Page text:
We should never expect our loved ones know how to love us nor assume we know how to love them. When one falls in love, it is a stunning sensation we wish we could hold on to forever, but when we enter into a domestic partnership, loving someone becomes a practice, a continuous work in progress.

The five love languages can be used in any type of intimate relationship. I have used this concept to better understand my two children, in order to meet their deepest need to feel loving connection. I was not surprised to learn what my son needed most from me was quality time. In knowing this, I do my very best to set aside time each day to have a nice talk, go for a walk, or ask him what he is creating online with his friends. He really lights up when I give this time to him. I also make sure to give him a warm hug because we often forget to touch our boys.

My daughter, on the other hand, surprised me. I thought she needed receiving gifts, but in fact, what she desired most from me was physical touch. Each and every day, we are sure to give each other a warm embrace. I smother her with kisses, and when she observes I have had a long day, she sweetly offers me a hand massage.

How the integration of a healthy and loving relationship enhances health and well-being

I have not been in a significant, long-term, romantic relationship since my marriage dissolved five years ago, but during my marriage, neither my husband nor I were in great health. We did not look unhealthy, as we were both athletes for a great part of our lives, but we felt sluggish and often struggled with inflammation and mood swings.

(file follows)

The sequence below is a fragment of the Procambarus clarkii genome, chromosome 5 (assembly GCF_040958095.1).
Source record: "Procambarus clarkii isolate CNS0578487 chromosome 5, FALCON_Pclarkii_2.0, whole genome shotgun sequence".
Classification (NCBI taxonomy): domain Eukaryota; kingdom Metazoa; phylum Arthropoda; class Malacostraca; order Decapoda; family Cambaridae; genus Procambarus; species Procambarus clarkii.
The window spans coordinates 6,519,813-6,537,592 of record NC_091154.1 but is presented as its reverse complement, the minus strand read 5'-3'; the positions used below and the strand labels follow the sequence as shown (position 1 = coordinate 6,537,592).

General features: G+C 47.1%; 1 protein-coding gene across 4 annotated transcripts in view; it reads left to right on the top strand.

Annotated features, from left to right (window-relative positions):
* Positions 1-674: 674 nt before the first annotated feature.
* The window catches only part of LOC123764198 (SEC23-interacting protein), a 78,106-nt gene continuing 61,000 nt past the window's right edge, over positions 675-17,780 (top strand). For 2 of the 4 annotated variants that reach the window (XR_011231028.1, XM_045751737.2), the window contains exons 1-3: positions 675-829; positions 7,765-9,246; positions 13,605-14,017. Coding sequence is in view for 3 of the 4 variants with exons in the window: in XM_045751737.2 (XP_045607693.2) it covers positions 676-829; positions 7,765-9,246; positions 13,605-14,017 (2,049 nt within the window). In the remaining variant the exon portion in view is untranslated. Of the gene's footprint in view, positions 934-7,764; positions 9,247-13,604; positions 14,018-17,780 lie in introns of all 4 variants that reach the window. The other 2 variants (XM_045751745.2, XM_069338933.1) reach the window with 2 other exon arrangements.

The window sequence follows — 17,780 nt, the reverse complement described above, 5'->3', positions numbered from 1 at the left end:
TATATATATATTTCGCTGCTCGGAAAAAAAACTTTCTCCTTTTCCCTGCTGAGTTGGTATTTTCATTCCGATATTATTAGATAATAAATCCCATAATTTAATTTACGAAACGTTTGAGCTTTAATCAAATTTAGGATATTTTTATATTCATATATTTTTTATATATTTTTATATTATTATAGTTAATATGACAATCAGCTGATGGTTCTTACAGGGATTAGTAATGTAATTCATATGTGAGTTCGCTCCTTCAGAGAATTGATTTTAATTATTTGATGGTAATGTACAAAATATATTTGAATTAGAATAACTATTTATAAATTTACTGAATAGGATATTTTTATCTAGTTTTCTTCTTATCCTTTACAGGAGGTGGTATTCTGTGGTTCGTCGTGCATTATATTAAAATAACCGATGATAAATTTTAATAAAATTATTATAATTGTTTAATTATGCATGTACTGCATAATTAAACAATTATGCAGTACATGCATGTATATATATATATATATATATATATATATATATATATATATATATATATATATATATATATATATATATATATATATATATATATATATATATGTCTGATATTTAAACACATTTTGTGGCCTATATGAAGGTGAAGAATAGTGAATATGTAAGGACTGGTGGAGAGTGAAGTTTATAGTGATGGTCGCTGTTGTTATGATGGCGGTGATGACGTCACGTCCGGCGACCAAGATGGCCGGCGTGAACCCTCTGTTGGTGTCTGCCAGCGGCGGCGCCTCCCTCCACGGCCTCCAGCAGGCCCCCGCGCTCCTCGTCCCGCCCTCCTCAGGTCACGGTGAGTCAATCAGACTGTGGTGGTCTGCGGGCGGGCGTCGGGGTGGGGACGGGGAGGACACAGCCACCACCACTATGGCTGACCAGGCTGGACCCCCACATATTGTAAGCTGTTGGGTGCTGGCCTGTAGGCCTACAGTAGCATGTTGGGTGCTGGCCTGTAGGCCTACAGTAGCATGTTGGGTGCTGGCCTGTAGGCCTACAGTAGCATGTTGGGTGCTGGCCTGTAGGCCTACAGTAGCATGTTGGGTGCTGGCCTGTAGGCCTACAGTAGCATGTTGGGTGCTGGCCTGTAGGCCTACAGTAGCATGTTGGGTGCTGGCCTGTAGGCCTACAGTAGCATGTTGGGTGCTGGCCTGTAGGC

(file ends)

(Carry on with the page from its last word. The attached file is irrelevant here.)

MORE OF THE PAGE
My husband always had sinus infections and backaches, while I developed cysts and fibroids, regularly undergoing procedures and biopsies. While learning about primary food – the concept that it's not just the food on our plates that is important, but rather all the other areas of our lives that feed us more than food ever could (such as relationships, career, and home environment) – during the Health Coach Training Program at IIN, I connected to the concept that when one struggles in a relationship, it directly affects the way we care for and nourish our bodies.

Healthy relationships play an essential part in our overall vitality and immune health. When our relationships are toxic, so are we. Resources such as The Five Love Languages can be instrumental in healing significant and cherished relationships, whether that means rebuilding a relationship or letting go of a loved one. To learn more about which areas of primary food in your life need nourishing, complete our free Circle of Life exercise!

Author Biography
Sara Wener
,
IIN Content Writer

Sara Wener has worked in the fashion industry for over 20 years as an accomplished designer and stylist. She is currently enrolled in IIN’s Health Coach Training Program, set to graduate in September 2021.

Read Full Biography